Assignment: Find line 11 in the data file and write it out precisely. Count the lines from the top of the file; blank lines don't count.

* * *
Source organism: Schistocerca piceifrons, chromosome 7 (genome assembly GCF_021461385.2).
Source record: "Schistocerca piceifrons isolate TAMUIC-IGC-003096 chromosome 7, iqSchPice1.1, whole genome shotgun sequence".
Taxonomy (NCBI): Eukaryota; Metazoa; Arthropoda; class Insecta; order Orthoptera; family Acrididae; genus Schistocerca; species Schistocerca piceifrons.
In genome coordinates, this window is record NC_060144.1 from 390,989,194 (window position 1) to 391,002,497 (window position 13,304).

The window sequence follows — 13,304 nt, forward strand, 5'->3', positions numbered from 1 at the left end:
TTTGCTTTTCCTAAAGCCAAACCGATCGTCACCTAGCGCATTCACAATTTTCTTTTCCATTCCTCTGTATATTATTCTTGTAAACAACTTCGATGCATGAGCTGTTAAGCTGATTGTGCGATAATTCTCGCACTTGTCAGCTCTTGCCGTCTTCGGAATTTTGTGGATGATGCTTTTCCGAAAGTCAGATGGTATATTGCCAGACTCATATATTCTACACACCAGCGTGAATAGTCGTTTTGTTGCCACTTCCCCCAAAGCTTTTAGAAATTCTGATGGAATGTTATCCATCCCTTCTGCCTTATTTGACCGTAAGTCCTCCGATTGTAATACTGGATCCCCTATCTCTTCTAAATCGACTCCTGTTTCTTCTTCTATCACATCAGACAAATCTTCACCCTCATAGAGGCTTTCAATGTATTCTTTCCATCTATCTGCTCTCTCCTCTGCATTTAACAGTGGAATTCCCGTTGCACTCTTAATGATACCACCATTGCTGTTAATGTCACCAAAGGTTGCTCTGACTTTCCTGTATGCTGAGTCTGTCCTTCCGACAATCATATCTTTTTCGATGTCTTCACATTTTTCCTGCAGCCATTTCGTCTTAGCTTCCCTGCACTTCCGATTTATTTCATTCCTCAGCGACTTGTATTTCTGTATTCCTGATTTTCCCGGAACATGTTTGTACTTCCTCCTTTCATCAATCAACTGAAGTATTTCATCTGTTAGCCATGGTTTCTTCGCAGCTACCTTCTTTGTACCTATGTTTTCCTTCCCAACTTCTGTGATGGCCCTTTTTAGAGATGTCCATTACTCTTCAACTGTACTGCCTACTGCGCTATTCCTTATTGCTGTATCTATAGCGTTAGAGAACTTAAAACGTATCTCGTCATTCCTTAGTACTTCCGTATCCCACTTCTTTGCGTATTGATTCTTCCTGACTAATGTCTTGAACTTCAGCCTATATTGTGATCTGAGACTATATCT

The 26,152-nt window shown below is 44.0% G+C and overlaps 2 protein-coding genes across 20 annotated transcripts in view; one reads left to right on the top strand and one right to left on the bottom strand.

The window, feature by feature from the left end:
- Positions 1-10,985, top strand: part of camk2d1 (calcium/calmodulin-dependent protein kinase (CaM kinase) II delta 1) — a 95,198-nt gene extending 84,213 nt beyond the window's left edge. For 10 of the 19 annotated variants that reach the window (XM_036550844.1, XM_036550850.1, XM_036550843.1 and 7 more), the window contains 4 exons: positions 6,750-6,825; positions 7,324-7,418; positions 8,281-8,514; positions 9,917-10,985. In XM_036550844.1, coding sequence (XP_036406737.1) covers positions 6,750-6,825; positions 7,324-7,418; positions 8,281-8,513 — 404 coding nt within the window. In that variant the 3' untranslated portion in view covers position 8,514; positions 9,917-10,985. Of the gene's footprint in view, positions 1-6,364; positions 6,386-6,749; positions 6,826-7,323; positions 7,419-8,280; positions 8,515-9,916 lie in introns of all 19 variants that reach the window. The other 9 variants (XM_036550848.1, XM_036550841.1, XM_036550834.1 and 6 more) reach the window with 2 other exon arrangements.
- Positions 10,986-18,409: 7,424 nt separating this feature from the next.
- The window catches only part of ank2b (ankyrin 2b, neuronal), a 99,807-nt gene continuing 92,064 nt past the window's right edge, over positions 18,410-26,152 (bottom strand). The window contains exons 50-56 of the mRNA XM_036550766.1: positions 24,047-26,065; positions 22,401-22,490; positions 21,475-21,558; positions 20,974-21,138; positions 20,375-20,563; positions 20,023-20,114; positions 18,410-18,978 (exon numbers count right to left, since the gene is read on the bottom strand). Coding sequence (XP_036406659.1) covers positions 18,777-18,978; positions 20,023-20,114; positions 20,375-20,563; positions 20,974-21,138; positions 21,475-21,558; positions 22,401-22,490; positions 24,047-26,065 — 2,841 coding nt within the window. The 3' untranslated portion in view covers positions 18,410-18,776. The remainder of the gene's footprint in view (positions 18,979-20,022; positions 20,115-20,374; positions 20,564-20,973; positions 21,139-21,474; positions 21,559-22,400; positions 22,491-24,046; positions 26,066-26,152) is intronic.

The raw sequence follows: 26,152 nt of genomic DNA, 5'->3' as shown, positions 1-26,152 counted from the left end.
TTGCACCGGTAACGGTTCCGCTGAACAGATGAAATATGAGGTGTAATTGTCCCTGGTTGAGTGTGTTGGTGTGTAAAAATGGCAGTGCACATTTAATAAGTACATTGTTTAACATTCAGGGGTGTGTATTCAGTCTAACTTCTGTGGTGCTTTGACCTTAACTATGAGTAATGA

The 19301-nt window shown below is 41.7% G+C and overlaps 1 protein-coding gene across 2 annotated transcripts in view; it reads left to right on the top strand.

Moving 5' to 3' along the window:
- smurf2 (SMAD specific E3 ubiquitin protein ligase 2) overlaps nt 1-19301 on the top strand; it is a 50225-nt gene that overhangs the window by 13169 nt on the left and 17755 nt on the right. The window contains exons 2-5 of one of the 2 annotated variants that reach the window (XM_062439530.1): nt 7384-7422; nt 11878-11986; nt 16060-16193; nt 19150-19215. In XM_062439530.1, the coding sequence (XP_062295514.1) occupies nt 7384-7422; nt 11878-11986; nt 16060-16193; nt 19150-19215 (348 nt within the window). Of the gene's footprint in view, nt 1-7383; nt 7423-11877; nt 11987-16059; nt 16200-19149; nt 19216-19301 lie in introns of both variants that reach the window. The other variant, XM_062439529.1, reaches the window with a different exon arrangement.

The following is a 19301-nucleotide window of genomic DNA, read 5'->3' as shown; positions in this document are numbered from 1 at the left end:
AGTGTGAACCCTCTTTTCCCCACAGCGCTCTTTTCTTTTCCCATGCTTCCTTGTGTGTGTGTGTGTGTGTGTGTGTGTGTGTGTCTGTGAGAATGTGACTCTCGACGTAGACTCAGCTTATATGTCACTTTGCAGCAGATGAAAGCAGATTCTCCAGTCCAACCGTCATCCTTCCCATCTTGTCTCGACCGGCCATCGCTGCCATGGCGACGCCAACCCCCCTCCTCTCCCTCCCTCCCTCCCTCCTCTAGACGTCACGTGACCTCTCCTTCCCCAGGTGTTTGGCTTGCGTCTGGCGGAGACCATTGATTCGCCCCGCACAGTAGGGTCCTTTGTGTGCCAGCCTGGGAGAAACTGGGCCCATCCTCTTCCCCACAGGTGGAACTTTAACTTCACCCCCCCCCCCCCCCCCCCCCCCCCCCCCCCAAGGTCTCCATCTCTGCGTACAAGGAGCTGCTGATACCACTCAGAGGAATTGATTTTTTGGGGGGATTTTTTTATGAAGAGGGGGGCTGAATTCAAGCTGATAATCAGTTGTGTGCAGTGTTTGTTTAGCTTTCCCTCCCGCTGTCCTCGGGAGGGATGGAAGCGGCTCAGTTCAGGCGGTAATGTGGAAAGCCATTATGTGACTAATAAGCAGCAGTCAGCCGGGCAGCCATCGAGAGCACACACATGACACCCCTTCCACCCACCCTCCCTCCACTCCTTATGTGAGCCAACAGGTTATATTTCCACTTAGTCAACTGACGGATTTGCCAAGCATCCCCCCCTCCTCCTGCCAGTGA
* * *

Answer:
- The window catches only part of ank2b (ankyrin 2b, neuronal), a 99,807-nt gene continuing 92,064 nt past the window's right edge, over positions 18,410-26,152 (bottom strand). The window contains exons 50-56 of the mRNA XM_036550766.1: positions 24,047-26,065; positions 22,401-22,490; positions 21,475-21,558; positions 20,974-21,138; positions 20,375-20,563; positions 20,023-20,114; positions 18,410-18,978 (exon numbers count right to left, since the gene is read on the bottom strand). Coding sequence (XP_036406659.1) covers positions 18,777-18,978; positions 20,023-20,114; positions 20,375-20,563; positions 20,974-21,138; positions 21,475-21,558; positions 22,401-22,490; positions 24,047-26,065 — 2,841 coding nt within the window. The 3' untranslated portion in view covers positions 18,410-18,776. The remainder of the gene's footprint in view (positions 18,979-20,022; positions 20,115-20,374; positions 20,564-20,973; positions 21,139-21,474; positions 21,559-22,400; positions 22,491-24,046; positions 26,066-26,152) is intronic.